No effort was made to seal the porous and vulnerable border with Pakistan, again due to shortage of troops. Whole reliance was on Pakistan but it had to be a collective effort to make the concept of anvil and hammer successful. The reason was that the US wanted the border with Pakistan to remain open for clandestine use by the RAW-NDS. That’s why the Kabul regime and the US strongly objected to fencing of western border by Pakistan.

 

The ISAF made up of 48 military contingents including 28 from NATO fought the war without initial battle inoculation, and acquisition of basic knowledge of geography, terrain, culture of tribes, meaning of Pashtunwali, and training in guerrilla warfare. No motivational training was given to the troops to inculcate in them the will to fight and die. Except for top commanders, none knew the aims and objectives of the war.

 

Opening of the second front in Iraq in 2003 when the Afghan front was fluid, indulgence in covert wars, and hybrid war were at the cost of consolidating gains in Afghanistan through development and education. Only important capitals were finely developed while the vast rural areas were neglected.  The two-front war resulted in distraction and division of resources and enabled the Taliban to bounce back in 2006.     

 

The real war started in 2009 after the two troop surges swelling the combat strength of the ISAF from 8000 to 1, 40,000, but Gen McChrystal lost heart in the first major offensive in Helmand due to heavy casualties of the ISAF.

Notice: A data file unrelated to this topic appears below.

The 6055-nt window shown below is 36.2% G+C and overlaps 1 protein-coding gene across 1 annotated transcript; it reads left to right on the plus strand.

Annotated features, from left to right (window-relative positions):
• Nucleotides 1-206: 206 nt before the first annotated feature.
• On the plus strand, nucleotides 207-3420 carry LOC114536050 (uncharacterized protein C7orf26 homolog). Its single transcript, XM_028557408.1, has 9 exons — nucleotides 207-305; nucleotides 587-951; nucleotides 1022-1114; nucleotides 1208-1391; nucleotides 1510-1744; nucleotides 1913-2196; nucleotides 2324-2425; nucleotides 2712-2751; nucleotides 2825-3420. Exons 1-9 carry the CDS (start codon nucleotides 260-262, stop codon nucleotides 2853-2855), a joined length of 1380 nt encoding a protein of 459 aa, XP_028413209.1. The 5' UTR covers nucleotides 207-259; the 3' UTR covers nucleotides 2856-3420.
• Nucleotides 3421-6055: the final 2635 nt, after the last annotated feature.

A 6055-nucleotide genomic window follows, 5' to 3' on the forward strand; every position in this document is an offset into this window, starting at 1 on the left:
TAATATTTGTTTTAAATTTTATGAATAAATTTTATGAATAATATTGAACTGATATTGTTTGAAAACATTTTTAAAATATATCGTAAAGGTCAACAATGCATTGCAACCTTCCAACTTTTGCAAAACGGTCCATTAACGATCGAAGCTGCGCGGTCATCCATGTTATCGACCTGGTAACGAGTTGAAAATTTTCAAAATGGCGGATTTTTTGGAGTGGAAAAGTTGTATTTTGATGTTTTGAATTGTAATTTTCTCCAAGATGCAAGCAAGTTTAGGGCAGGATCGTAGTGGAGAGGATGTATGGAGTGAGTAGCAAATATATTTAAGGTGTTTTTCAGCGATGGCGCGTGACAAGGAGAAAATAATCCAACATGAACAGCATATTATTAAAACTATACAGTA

Biggest mistake made was when the ISAF troops were withdrawn backwards and bunkered in the safety of 8 military bases in capital cities in 2009. The entire rural belt in the eastern and southern Afghanistan was vacated thereby allowing the Taliban to gain initiative and a military edge over the occupiers and their collaborators.

 

Obama should have exited from Afghanistan after he concluded that it was an unwinnable war, and the main mission of killing OBL and professed destruction of Al-Qaeda had been accomplished. Clinging on to Afghanistan for next nine years on the insistence of Pentagon and Resolute Support Mission commanders was militarily unsound. This inordinate delay swelled the avoidable human and financial losses of occupational troops as well as of the ANSF and the civilians.  

 

The next mistake made by Obama was his broadcasted plan to withdraw troops by Dec 2014. The thinning out started in July 2011 and by 2013 frontline security was handed over to the ANA. It demoralized the ANA, snatched the fighting spirit of the ISAF whose troops wanted to return home alive and in one piece, spurred the Taliban and they stepped up their offensive. Their momentum accelerated from 2015. From that time onwards, the US for all practical purposes had lost the war, but due to pressure from the Pentagon, the US kept reinforcing failure.